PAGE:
The R&A - Working for Golf

A Short History of the Golf Ball

2E62D570306B4A32BB8C1F5771C94E8CGolf balls have an interesting and varied history, with different types all having an impact on the game as a whole.

It is often thought that the first golf balls were made of wood, but as there is no surviving evidence of this, the first balls to be recognised as used on the links were made of leather and stuffed with an actual “top-hat” full amount of duck and geese feathers.

Influenced by similar ball and stick games from Holland, Scots began to experiment with this type of ball during the fifteenth century. Early feathery balls cost a significant amount of money and must have impeded many from playing with these feathery balls.

One of the first references to golf ball manufacture comes from 1554 “the Cordiners and Gowf Ball Manufacturers of North Leith”.  Cordiners were shoemakers and leather workers, so it is logical to assume that they were also making leather cased golf balls.  Thomas Kincaid, an Edinburgh medical student, wrote about his golfing experiences in his diaries in 1687 and described golf balls as being made of “thick and hard leather not with pores or grains”.  It was vital that the leather casing was not porous as the ball would become sodden if it came into contact with water, and so to prevent this they were oiled regularly to build better water resistance.

2C79F2541D484AEA95E55831DCF12662By 1838, we know from the New Statistical Account that although a good ball maker could make 50 to 60 balls in a week, still an extremely difficult process which was carried out by hand. The British Golf Museum is fortunate to possess feathery balls from Allan Robertson and Tom Morris Senior.  These great champions would play the Links at St Andrews with the equipment they made themselves.  Robertson was such an outstanding golfer that in 1842 he was not allowed to play in a Challenge Match.  It was reported in the local newspaper that ‘Alan Robertson was prohibited by his brethren from competing for these stakes on account of his superior play, it being the impression that they would have no chance in any contest in which Allan took part.’  In 1858, the year before he died at the age of 44, Robertson went round the Old Course in 79 with a 3 at the 18th, the first ever round under 80.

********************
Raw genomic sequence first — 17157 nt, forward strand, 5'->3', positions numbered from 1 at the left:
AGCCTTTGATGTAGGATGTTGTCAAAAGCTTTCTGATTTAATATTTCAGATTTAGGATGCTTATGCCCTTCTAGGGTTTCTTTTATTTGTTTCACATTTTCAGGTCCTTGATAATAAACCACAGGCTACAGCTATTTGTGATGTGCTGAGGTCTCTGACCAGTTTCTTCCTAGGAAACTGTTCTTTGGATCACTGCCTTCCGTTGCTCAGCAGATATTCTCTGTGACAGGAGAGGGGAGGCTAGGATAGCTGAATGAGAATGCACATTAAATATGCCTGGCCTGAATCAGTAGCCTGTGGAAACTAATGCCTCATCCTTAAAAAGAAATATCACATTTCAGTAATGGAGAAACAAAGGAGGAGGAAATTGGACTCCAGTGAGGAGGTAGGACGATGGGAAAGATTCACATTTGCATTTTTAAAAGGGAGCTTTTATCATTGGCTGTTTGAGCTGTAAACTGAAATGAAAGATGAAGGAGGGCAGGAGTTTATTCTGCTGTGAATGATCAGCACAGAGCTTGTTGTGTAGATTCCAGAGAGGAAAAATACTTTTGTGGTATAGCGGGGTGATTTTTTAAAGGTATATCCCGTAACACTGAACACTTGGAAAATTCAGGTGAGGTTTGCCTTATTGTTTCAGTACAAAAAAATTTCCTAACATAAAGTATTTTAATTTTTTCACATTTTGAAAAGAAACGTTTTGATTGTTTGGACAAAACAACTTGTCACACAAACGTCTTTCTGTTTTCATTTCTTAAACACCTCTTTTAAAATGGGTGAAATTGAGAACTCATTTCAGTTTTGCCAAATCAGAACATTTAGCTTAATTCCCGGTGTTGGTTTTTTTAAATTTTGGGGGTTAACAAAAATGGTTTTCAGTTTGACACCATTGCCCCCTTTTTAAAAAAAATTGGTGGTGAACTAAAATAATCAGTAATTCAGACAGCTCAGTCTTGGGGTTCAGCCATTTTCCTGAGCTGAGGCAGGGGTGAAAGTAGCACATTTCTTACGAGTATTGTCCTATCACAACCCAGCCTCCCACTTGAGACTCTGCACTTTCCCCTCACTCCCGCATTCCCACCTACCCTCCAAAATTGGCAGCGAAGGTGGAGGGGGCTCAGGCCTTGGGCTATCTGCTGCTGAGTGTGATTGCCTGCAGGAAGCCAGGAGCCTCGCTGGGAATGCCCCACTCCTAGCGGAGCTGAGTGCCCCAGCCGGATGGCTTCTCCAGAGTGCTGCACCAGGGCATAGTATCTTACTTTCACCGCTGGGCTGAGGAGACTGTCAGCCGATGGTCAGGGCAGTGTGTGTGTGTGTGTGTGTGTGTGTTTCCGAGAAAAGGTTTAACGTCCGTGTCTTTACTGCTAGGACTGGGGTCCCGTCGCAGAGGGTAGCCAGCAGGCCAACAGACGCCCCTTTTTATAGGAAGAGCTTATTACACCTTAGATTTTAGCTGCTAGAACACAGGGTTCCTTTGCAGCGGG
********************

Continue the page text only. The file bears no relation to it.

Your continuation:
The man who was tipped to win the first Open Championship in 1860 was the Keeper of the Green at Prestwick; Tom Morris Senior.  However, Tom lost the Championship by two strokes to Willie Park Senior.  Tom had moved to Prestwick from his native St Andrews in 1851, and went on to win The Open four t